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The Late Movies: Best Timelapses of 2012

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On December 31, 2012, timelapse.org chose its top timelapse videos of the year. Below, I bring you their picks -- plus a few of my own.

The Lion City

Creator Keith Loutit explains:

For 'The Lion City', the idea behind the extension of the tilt shift technique is for focus and distance to be something the viewer can experience. It also doubles to communicate the constant heat and humidity that hits you whenever you leave the comfort of air conditioning in Singapore.

If you've never heard of it, learn more about tilt-shift photography from Wikipedia.

Passing Through

Shot in Iceland by Kristian Ulrich Larsen and Olafur Haraldsson, who explain:

The text used for the narration of “Passing Through” is part of a speech Serbian scientist and inventor Nicola Tesla delivered in 1893 at the Franklin Institute in Philadelphia. Though today less known than figures like Edison and Einstein, Tesla was more or less the father of much of our modern technology, since he among other things developed the foundations of the European electrical system based on alternating currents and the principles of wireless radio communication.

At the time he was deeply influenced by the Austrian physicist and philosopher Ernst Mach, believing that the world should be conceived as a whole where everything is interconnected influencing each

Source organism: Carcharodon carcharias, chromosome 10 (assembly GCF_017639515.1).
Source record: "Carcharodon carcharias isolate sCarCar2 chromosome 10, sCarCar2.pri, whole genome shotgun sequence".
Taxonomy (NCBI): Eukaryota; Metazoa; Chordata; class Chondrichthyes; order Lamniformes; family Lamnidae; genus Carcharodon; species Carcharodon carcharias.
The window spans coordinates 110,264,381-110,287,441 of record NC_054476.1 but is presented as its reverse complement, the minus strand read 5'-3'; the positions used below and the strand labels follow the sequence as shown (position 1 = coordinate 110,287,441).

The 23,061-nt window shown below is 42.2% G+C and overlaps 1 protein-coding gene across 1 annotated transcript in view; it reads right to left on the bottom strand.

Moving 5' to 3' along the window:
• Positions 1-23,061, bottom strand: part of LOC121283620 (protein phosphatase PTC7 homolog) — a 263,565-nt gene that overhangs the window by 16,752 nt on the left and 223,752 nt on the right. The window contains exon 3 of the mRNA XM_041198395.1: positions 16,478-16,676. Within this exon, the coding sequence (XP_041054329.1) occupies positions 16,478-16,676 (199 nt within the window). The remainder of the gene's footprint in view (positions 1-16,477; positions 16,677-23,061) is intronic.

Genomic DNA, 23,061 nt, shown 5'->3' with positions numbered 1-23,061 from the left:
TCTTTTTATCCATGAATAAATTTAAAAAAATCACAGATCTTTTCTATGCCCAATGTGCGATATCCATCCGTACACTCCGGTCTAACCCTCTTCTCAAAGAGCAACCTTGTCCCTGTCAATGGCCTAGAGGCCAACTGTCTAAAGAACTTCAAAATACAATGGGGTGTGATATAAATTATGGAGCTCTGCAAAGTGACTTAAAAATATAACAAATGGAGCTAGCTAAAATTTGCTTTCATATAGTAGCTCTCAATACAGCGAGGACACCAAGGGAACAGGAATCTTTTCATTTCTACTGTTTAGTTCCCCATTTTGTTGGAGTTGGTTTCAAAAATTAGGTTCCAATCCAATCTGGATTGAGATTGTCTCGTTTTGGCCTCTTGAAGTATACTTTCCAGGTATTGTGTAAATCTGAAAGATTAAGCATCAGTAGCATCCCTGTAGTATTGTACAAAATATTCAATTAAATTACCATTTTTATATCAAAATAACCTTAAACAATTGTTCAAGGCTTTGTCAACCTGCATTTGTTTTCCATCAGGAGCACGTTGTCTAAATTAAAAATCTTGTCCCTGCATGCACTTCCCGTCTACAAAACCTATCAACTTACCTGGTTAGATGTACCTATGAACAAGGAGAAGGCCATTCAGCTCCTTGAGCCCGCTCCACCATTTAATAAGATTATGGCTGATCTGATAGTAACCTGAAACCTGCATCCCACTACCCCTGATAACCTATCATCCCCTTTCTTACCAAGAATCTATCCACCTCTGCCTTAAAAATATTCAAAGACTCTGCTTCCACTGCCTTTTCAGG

other. And that energy is a force that runs through everything be it inorganic matter, organisms or human consciousness. According to this line of thought every single action has universal consequences, not unlike what the father of modern chaos theory Edward Lorenz in the 1960’s termed ‘the butterfly effect’.

Weathering Spring

Portland, Oregon in timelapse -- gorgeous. Filmmaker Lance Page explains:

"Weathering Spring - Portland Time-Lapse" is an artistic documentation of the Portland spring using time-lapse photography. It is a culmination of nearly 3 months of work, over 64,000 photos making up 83 different time-lapse clips (about 45 of which made it into the final cut), 800 GB of hard drive space and one very exciting spring season in Portland. The video provides an epic visual roller coaster ride through the city's stormiest days on into the night displaying glimmering city lights and intense traffic and back into the daylight with those beautiful sunny spring days that lead us into the long awaited pacific northwest summer.